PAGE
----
This book was not what I expected at all. I was expecting the main character Darwin to go on a great science fiction journey in a book full of adventures and discovery. It was not the case at all, and I feel like the synopsis misled my expectations.
My biggest issue with this book was the lack of intrigue through this book. The first 60% of the story consisted on following the main character Darwin, a 16 years old reserved teenage boy affected by a skin condition, vitiligo. We followed him through his every day’s routine at school, with some bullying, and at home, with his loving mother and his complicated relationship with his father. With almost nothing happening during the first 200 pages, it took around 60% of the book for the plot to finally move and by the time it happened, I already had all the clues to understand what would be the big plot twist of this book. The pace got a lot faster after that, but the intrigue still didn’t catch my interest unfortunately.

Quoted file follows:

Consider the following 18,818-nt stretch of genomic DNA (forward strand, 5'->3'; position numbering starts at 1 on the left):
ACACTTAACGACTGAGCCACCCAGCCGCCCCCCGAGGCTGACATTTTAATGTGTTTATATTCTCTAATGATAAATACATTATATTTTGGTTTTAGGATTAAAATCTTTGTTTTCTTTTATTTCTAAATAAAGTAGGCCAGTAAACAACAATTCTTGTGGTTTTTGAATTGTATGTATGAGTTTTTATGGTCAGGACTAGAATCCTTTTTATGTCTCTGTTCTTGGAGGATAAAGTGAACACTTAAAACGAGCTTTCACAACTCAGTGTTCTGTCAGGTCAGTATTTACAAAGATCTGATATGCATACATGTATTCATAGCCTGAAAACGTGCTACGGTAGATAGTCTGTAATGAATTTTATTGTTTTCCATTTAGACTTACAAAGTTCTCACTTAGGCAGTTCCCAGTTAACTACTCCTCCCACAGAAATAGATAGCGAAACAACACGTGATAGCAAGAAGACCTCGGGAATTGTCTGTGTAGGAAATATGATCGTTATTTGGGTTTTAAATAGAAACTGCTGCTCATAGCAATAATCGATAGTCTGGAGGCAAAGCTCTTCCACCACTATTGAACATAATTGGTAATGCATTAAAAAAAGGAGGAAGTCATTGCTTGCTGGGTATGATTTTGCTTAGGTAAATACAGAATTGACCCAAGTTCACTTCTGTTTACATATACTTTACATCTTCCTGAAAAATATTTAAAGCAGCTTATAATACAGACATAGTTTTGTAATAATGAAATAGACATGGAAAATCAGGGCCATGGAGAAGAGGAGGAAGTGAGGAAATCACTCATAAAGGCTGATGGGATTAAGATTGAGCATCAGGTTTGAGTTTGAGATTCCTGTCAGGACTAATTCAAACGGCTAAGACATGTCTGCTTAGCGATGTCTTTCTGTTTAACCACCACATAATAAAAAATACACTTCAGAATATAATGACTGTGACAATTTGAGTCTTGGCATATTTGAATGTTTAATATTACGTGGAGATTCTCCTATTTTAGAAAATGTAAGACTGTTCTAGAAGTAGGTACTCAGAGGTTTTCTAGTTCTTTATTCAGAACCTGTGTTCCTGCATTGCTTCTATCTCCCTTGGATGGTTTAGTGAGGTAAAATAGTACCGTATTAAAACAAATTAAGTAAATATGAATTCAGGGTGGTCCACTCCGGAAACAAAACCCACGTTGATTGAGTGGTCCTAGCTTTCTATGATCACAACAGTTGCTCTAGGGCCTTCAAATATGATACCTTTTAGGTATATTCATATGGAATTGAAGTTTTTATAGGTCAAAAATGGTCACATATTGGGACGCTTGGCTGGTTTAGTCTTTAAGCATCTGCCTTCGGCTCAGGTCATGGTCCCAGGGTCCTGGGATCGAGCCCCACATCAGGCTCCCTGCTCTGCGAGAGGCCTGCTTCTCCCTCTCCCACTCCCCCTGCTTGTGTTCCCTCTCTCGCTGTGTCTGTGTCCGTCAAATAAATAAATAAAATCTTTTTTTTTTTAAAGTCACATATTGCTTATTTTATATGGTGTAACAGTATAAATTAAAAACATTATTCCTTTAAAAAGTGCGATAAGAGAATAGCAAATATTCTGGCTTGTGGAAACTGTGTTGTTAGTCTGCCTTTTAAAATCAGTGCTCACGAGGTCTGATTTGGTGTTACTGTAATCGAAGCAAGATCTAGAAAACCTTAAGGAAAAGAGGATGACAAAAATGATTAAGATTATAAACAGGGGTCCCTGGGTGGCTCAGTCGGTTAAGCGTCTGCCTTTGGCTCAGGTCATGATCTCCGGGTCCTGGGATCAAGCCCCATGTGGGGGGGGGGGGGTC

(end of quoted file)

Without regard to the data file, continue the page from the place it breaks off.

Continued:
I often don't mind slow paced stories when it is more character driven, but here, I felt these characters, Darwin, his family, and his friends, lacked depth and development, and while I often felt bad and sad for the main character, I could not get attached to any of them.
The story was well written though, and was flowing nicely so this book was very easy and pleasant to read despite the lack of intrigue. I was however surprised by the lack of worldbuilding, and I think I would have enjoyed the story more if we could have some hints about when the story was set. I deduced that the story was happening in our time, but there wasn't any mention of smartphones in the first 75% of the book and some actions were made by the characters as if the story was happening during the 20th century.
What I enjoyed the most about this book was the topics covered by the author in this story, such as social inequality and discrimination.
“Some people don’t have access to the necessary resources that would help them prosper, even in a free-market system. […] Not everyone can go to college, some simply can’t afford it, and a history of oppression through generations hasn’t allowed them to break out of their socioeconomic status.”